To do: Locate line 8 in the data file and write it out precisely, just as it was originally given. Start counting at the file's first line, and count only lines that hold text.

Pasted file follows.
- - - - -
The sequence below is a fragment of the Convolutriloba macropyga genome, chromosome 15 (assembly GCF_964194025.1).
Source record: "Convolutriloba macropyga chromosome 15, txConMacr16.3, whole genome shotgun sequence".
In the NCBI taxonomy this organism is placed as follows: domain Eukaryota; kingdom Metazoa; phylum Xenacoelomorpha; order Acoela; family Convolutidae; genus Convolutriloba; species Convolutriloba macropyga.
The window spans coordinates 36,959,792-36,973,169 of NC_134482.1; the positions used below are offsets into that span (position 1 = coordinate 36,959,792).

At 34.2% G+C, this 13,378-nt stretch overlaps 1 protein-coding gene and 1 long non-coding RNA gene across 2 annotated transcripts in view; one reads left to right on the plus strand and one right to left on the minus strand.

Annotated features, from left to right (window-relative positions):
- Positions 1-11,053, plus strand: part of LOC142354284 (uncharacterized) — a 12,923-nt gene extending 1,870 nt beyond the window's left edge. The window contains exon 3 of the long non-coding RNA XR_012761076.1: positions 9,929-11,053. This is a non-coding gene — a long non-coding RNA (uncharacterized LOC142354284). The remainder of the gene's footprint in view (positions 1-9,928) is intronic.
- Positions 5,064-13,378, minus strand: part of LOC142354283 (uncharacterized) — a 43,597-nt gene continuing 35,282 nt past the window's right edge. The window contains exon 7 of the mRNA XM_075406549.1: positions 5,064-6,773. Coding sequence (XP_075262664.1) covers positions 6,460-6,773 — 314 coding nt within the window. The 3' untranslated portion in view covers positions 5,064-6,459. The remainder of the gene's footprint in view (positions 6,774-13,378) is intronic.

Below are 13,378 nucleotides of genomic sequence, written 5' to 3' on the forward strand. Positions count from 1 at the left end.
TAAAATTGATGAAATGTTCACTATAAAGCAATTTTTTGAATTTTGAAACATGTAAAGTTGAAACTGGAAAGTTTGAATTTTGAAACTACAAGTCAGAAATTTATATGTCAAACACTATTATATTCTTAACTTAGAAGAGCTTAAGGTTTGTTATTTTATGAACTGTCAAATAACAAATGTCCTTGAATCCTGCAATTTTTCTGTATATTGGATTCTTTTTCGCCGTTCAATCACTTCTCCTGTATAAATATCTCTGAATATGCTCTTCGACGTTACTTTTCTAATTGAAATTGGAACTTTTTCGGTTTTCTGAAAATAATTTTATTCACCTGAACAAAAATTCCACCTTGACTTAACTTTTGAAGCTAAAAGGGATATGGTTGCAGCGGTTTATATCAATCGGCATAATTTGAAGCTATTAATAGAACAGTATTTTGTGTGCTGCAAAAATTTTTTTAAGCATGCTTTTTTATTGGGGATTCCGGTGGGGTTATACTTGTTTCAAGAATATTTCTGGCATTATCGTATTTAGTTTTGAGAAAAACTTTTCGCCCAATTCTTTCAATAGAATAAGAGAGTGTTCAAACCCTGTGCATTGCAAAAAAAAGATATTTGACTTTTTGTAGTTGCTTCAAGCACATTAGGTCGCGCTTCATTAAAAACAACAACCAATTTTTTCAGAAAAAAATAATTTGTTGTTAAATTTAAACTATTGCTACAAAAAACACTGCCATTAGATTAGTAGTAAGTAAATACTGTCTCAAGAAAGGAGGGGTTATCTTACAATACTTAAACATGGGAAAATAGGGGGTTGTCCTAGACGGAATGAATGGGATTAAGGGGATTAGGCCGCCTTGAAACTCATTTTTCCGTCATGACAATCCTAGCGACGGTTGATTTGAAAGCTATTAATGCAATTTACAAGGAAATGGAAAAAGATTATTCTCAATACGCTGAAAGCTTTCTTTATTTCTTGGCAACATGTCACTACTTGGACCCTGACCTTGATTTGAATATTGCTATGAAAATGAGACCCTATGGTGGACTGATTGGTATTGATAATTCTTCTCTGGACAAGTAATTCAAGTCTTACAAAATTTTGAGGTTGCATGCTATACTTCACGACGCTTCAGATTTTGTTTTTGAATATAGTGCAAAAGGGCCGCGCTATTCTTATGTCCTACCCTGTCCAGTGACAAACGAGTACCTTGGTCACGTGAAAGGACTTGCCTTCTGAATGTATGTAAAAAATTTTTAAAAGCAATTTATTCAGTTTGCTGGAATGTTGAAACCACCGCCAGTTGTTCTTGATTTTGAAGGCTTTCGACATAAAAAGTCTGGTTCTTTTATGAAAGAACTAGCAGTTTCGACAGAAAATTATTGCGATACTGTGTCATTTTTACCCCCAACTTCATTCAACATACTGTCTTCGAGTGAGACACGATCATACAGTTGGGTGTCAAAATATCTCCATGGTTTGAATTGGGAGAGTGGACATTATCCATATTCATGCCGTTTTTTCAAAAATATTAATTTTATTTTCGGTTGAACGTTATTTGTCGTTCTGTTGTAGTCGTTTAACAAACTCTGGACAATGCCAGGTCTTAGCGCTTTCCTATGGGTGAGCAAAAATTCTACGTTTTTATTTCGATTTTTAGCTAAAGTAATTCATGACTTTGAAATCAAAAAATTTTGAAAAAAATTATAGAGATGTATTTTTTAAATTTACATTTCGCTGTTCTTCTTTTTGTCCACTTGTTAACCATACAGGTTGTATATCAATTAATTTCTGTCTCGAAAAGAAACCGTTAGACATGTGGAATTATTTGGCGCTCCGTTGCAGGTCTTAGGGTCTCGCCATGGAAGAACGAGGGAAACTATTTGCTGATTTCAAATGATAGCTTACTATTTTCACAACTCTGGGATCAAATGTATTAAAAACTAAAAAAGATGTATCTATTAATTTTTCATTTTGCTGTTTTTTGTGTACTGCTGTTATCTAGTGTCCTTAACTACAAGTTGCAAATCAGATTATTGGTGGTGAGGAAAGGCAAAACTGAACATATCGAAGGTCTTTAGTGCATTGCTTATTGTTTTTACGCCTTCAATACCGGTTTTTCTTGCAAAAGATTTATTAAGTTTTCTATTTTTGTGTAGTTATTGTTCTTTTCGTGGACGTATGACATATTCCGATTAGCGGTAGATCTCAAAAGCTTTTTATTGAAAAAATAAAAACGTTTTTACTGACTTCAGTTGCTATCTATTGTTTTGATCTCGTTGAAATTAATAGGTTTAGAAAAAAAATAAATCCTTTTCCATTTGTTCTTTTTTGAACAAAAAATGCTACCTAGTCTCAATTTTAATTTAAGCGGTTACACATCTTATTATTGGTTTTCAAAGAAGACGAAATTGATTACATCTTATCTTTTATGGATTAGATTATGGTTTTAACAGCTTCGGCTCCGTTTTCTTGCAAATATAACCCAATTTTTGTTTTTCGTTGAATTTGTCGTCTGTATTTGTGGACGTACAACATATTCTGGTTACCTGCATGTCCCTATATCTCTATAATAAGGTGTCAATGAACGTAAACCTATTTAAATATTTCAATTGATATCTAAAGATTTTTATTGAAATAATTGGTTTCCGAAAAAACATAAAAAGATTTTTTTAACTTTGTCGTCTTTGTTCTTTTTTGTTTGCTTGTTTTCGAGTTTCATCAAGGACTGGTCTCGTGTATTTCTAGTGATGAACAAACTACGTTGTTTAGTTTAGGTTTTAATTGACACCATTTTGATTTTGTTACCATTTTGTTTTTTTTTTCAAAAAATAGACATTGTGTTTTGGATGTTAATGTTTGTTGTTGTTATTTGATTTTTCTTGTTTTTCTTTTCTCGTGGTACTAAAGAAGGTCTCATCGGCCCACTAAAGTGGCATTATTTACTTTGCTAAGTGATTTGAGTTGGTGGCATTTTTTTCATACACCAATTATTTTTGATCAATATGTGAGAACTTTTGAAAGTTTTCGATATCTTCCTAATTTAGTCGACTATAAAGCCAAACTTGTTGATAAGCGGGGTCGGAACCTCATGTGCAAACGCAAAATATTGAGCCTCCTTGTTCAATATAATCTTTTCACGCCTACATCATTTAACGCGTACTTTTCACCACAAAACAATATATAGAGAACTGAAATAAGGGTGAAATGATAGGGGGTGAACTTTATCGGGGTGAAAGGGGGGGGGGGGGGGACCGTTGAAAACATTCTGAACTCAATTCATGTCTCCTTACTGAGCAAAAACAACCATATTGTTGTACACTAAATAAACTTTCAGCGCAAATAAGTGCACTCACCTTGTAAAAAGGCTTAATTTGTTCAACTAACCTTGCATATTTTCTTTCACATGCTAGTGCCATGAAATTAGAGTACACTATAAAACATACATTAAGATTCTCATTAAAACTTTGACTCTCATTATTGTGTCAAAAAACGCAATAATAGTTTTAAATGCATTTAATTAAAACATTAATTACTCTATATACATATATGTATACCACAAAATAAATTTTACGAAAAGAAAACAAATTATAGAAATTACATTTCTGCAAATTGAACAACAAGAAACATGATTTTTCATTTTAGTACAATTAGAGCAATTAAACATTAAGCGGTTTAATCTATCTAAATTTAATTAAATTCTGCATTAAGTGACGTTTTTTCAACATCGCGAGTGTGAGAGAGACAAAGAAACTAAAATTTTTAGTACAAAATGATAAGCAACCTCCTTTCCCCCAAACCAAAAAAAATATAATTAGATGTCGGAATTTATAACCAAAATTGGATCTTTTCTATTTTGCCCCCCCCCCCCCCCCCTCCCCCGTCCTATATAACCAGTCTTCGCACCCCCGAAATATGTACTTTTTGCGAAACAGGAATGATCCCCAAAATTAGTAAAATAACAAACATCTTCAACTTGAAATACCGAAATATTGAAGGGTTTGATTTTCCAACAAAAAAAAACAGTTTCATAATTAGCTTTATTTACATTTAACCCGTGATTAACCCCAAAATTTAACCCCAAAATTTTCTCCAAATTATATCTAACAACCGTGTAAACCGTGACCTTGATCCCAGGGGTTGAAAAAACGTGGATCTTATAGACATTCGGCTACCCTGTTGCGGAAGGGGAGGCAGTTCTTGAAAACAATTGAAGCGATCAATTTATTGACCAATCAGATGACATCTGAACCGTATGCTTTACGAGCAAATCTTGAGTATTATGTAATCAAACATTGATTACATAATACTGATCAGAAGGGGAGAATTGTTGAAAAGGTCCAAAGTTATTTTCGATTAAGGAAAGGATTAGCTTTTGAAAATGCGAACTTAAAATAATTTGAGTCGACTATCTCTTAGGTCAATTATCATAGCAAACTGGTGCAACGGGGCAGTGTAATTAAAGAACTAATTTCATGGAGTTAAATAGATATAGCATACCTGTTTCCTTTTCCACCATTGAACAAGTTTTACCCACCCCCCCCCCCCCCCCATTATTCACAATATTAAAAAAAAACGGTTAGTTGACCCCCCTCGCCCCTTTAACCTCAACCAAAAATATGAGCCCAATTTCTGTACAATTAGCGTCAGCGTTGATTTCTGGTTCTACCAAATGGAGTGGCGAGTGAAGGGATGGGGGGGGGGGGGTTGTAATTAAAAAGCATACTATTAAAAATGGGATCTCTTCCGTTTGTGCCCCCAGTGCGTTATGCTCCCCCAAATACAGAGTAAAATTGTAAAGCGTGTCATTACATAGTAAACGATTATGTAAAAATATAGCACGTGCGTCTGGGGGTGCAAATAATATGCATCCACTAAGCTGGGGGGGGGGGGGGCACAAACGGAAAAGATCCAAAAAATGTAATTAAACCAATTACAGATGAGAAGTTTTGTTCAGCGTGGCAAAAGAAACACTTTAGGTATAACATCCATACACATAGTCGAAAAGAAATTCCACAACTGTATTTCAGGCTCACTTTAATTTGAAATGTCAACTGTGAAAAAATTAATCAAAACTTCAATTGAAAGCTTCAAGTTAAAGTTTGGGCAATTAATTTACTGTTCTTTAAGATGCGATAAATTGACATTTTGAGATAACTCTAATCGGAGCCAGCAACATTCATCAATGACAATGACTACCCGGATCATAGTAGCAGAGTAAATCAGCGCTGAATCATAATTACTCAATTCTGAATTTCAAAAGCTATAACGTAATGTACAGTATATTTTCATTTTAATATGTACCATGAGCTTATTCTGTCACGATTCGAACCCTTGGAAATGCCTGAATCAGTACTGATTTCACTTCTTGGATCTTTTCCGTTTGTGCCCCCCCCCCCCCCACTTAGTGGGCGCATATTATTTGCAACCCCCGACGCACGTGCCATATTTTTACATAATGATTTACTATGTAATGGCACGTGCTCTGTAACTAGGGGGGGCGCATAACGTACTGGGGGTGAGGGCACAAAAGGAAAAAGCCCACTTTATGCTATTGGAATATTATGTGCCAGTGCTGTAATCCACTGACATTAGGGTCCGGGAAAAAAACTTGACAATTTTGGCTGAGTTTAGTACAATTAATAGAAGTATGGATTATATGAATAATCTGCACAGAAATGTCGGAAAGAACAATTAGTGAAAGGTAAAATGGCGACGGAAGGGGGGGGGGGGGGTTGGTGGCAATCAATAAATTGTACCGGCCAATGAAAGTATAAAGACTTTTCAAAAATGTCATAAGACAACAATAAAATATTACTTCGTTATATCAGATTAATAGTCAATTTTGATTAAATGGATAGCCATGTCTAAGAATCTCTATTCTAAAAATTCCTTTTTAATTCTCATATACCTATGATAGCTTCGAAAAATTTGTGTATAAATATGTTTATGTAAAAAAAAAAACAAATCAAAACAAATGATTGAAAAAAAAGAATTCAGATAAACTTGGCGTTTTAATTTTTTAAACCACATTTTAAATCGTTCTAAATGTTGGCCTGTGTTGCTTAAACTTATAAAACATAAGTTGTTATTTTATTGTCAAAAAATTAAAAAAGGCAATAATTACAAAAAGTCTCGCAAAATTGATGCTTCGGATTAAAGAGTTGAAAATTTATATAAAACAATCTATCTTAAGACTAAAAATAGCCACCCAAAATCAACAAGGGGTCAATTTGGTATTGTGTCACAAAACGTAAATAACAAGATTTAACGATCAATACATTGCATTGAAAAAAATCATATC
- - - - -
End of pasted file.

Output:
- Positions 5,064-13,378, minus strand: part of LOC142354283 (uncharacterized) — a 43,597-nt gene continuing 35,282 nt past the window's right edge. The window contains exon 7 of the mRNA XM_075406549.1: positions 5,064-6,773. Coding sequence (XP_075262664.1) covers positions 6,460-6,773 — 314 coding nt within the window. The 3' untranslated portion in view covers positions 5,064-6,459. The remainder of the gene's footprint in view (positions 6,774-13,378) is intronic.